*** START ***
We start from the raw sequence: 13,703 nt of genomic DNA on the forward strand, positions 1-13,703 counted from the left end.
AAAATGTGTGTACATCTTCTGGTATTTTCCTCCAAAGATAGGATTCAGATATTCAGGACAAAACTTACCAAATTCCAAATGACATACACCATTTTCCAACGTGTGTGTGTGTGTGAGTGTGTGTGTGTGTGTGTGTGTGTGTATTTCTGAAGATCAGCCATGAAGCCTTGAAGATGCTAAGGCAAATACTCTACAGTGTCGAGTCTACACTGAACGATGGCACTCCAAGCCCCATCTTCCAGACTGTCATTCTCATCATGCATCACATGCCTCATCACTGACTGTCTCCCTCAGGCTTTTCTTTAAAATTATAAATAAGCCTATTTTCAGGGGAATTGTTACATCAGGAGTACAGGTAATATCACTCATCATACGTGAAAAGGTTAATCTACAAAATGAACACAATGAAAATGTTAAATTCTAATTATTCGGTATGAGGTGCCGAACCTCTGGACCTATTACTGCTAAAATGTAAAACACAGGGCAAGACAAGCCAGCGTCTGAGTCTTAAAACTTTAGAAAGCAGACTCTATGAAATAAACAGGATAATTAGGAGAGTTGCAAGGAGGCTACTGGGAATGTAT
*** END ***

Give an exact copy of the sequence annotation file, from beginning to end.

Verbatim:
We start from the raw sequence: 13,703 nt of genomic DNA on the forward strand, positions 1-13,703 counted from the left end.
AAAATGTGTGTACATCTTCTGGTATTTTCCTCCAAAGATAGGATTCAGATATTCAGGACAAAACTTACCAAATTCCAAATGACATACACCATTTTCCAACGTGTGTGTGTGTGTGAGTGTGTGTGTGTGTGTGTGTGTGTGTATTTCTGAAGATCAGCCATGAAGCCTTGAAGATGCTAAGGCAAATACTCTACAGTGTCGAGTCTACACTGAACGATGGCACTCCAAGCCCCATCTTCCAGACTGTCATTCTCATCATGCATCACATGCCTCATCACTGACTGTCTCCCTCAGGCTTTTCTTTAAAATTATAAATAAGCCTATTTTCAGGGGAATTGTTACATCAGGAGTACAGGTAATATCACTCATCATACGTGAAAAGGTTAATCTACAAAATGAACACAATGAAAATGTTAAATTCTAATTATTCGGTATGAGGTGCCGAACCTCTGGACCTATTACTGCTAAAATGTAAAACACAGGGCAAGACAAGCCAGCGTCTGAGTCTTAAAACTTTAGAAAGCAGACTCTATGAAATAAACAGGATAATTAGGAGAGTTGCAAGGAGGCTACTGGGAATGTAT